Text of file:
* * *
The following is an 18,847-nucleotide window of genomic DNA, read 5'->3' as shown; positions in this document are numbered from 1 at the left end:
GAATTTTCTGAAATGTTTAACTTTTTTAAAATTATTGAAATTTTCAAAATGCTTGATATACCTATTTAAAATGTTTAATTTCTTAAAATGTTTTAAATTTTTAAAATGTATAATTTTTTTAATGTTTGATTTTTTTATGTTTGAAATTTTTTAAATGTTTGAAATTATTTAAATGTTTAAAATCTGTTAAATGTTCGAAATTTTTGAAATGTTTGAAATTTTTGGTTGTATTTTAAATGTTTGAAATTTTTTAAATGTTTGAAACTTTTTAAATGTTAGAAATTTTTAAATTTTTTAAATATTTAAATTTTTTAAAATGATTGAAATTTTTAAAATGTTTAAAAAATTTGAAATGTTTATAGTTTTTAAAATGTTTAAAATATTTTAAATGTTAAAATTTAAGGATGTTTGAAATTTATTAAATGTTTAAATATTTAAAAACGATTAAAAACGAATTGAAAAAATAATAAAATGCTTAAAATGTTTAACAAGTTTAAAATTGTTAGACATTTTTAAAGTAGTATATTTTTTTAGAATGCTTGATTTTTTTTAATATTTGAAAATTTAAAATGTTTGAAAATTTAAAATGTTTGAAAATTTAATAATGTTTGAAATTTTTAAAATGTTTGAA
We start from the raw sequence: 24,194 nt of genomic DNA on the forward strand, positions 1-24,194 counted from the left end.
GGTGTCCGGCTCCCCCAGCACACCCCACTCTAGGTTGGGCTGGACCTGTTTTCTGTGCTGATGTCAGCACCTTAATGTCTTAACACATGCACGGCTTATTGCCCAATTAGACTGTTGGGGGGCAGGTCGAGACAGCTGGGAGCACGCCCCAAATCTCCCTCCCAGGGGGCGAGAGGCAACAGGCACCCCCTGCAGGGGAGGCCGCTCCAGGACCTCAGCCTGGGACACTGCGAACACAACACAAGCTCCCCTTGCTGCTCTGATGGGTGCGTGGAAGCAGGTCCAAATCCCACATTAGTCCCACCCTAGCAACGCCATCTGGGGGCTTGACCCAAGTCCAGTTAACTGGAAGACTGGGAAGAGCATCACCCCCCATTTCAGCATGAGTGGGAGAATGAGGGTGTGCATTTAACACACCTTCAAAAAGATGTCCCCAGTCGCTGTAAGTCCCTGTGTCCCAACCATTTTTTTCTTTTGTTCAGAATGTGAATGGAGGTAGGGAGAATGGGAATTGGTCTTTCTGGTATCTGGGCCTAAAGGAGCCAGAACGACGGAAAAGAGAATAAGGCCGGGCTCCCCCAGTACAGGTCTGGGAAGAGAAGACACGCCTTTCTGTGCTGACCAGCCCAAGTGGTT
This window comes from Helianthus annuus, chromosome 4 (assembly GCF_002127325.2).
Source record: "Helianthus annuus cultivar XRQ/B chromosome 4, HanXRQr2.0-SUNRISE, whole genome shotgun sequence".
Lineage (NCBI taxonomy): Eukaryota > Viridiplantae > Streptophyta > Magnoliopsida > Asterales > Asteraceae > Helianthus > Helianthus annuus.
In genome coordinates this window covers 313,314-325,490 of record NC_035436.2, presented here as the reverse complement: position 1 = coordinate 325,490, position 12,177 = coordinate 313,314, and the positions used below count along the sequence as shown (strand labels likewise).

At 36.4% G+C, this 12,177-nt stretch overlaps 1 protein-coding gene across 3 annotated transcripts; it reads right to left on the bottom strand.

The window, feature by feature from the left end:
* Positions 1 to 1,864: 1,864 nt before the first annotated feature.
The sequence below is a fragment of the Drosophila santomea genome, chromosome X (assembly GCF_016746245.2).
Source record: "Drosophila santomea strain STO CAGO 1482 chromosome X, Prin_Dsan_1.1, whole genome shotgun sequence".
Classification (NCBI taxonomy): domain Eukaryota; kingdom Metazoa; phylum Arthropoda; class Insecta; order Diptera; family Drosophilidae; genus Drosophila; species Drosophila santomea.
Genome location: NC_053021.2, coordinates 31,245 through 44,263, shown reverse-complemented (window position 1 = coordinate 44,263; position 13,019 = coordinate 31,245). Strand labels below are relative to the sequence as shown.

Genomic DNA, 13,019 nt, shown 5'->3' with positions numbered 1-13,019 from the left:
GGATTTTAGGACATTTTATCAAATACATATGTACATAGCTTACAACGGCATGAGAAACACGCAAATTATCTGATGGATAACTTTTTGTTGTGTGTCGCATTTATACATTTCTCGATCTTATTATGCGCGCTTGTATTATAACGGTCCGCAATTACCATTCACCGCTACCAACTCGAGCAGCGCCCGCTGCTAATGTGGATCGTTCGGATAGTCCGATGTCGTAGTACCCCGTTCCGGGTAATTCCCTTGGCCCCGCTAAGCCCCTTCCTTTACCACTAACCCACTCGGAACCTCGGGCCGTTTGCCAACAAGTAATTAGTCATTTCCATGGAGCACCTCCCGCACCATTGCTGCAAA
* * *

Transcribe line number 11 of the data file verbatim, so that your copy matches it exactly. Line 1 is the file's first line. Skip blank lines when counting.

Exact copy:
* Positions 1 to 1,864: 1,864 nt before the first annotated feature.